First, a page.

Child Labor Laws – Fair Labor Standards Act

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In addition to its minimum wage and overtime provisions, the Fair Labor Standards Act contains laws governing when an employer may or may not employ child. A child for purposes of these child labor laws is any individual under the age of 18. 29 US Code 203(l)

The Fair Labor Standards Act prohibits employers from engaging in any oppressive child labor practices in commerce, in the production of goods for commerce, in any enterprise engaged in commerce, or any enterprise engaged in the production of goods for commerce. 29 US Code 212(c) Oppressive child labor, under the Fair Labor Standards Act, is defined as the employment of any minor in any occupation for which he or she does not meet the minimum ages standards set forth in the Act. 29 CFR 570.1(b)

Different rules for different age groups of youth

Child labor laws under the Fair Labor Standards Act set different rules for minors in three different age groups:

Age certificates

As a protection against child labor law claims, employers may insist that youth provide a valid age certificate issued by the Wage and Hour Division of the US Department of Labor. If an employer has a valid age certificate which indicates the employee is an appropriate age for the work performed, it is presumed that they are compliant with the child labor laws age restrictions. For more information about age certificates, visit Age Certificates – FLSA Child Labor Laws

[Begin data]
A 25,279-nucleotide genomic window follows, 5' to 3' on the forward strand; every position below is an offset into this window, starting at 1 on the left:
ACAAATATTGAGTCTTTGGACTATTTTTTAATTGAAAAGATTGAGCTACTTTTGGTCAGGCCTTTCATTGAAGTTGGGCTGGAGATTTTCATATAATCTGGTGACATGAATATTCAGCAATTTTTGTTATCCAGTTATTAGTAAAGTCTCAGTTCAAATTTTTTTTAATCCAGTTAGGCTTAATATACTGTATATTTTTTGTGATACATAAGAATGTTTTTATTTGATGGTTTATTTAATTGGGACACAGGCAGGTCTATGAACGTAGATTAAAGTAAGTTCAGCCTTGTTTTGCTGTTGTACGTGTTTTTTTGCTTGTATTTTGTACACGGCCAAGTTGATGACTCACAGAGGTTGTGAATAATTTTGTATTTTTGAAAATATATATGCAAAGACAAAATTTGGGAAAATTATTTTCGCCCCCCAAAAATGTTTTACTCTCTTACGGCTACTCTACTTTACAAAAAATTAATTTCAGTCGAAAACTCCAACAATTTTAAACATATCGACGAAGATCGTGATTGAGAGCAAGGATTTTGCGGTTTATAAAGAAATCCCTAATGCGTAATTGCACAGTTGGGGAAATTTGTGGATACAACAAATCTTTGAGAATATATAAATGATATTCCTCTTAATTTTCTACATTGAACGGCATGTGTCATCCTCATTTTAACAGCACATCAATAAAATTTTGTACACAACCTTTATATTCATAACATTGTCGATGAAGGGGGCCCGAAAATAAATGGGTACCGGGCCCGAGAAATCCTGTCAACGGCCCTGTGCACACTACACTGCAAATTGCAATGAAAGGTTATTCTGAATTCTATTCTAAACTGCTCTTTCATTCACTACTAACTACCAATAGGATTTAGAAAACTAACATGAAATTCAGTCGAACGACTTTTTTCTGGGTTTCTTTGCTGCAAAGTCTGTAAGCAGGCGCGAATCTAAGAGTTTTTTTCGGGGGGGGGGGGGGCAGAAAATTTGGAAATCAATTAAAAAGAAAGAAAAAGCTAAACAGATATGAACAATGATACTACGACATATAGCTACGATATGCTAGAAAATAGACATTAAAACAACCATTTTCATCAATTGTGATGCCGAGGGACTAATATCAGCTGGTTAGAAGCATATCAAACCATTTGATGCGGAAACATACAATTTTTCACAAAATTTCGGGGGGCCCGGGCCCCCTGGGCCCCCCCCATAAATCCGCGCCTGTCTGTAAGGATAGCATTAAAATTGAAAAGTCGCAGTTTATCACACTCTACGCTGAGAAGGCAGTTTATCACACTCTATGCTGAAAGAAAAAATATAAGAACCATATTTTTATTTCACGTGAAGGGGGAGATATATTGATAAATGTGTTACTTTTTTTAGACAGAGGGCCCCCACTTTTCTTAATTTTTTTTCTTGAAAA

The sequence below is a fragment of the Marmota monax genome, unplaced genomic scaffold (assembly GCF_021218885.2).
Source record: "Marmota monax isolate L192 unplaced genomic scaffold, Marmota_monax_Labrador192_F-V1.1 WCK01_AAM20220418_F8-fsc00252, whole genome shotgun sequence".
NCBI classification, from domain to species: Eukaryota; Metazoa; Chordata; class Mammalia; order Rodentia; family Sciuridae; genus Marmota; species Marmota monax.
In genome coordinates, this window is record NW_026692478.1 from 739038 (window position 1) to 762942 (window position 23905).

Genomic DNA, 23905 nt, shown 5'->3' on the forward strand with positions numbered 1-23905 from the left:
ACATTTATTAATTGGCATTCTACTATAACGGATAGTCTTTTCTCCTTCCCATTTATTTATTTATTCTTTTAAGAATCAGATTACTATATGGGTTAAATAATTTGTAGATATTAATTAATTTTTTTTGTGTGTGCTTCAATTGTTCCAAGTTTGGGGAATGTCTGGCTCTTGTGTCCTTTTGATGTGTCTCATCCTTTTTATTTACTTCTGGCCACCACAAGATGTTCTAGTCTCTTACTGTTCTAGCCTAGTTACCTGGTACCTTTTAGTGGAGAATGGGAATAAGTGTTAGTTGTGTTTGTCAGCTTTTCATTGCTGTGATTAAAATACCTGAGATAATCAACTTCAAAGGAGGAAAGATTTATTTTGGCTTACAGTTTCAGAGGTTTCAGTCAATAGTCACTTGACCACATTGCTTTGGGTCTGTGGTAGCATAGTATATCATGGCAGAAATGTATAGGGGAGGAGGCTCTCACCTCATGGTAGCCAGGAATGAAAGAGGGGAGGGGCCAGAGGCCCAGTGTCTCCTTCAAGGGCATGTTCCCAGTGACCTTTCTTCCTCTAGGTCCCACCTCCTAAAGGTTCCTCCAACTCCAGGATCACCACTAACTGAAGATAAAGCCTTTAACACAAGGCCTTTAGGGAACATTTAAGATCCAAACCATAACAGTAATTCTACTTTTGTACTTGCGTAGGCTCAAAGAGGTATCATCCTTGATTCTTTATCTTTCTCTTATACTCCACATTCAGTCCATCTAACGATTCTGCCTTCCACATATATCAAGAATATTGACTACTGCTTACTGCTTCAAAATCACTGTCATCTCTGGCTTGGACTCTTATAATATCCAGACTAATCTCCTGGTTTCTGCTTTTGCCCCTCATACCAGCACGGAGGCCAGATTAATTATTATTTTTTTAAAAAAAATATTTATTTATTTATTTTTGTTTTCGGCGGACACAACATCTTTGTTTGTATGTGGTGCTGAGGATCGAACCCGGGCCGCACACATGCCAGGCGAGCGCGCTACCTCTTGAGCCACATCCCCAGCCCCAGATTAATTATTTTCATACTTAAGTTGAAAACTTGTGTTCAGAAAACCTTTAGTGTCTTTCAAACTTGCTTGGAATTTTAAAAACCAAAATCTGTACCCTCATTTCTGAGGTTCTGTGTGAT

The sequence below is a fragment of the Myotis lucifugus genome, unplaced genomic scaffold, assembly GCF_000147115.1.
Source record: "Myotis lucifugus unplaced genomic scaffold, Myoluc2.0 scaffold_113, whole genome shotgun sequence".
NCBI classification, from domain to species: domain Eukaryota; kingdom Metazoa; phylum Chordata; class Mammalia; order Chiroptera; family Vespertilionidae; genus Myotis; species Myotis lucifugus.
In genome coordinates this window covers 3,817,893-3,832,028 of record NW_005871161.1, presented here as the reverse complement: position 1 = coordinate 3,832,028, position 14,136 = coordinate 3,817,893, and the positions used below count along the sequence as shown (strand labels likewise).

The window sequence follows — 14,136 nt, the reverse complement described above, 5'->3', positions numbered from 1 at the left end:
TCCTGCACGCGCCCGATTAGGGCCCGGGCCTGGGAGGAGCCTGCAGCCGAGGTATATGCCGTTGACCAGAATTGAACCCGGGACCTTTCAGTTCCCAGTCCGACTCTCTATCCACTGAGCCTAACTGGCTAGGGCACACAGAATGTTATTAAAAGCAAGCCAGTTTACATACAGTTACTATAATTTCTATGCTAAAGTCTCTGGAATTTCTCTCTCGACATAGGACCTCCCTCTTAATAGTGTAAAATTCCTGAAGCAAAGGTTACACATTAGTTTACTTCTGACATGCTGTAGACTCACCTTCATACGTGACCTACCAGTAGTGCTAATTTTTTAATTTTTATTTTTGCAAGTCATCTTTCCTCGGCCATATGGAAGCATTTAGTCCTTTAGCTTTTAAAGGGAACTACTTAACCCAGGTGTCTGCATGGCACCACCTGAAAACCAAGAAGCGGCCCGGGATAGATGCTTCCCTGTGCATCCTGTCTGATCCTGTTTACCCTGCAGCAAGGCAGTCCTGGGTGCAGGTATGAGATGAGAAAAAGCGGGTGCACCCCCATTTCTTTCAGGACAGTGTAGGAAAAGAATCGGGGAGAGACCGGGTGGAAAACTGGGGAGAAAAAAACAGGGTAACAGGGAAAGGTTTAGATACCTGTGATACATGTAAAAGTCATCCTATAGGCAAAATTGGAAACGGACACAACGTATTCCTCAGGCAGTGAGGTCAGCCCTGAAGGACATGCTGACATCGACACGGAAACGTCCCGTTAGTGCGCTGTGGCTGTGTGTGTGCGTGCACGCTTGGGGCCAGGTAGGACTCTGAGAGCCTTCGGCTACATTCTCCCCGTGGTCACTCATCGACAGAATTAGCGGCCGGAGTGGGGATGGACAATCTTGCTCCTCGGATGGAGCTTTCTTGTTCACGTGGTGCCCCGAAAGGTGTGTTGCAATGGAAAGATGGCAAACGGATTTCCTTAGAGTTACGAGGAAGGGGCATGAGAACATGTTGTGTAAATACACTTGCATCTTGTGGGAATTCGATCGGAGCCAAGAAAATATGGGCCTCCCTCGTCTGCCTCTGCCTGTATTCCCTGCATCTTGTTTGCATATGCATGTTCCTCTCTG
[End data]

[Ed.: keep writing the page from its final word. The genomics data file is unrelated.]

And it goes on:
Enforcement and fines

Individuals who are found to have willfully violated the child labor restriction of the Fair Labor Standards Act may be subject to both criminal and civil penalties. For more information about enforcement and fines related to child labor law violations, visit Enforcement and Fines – FLSA Child Labor Laws

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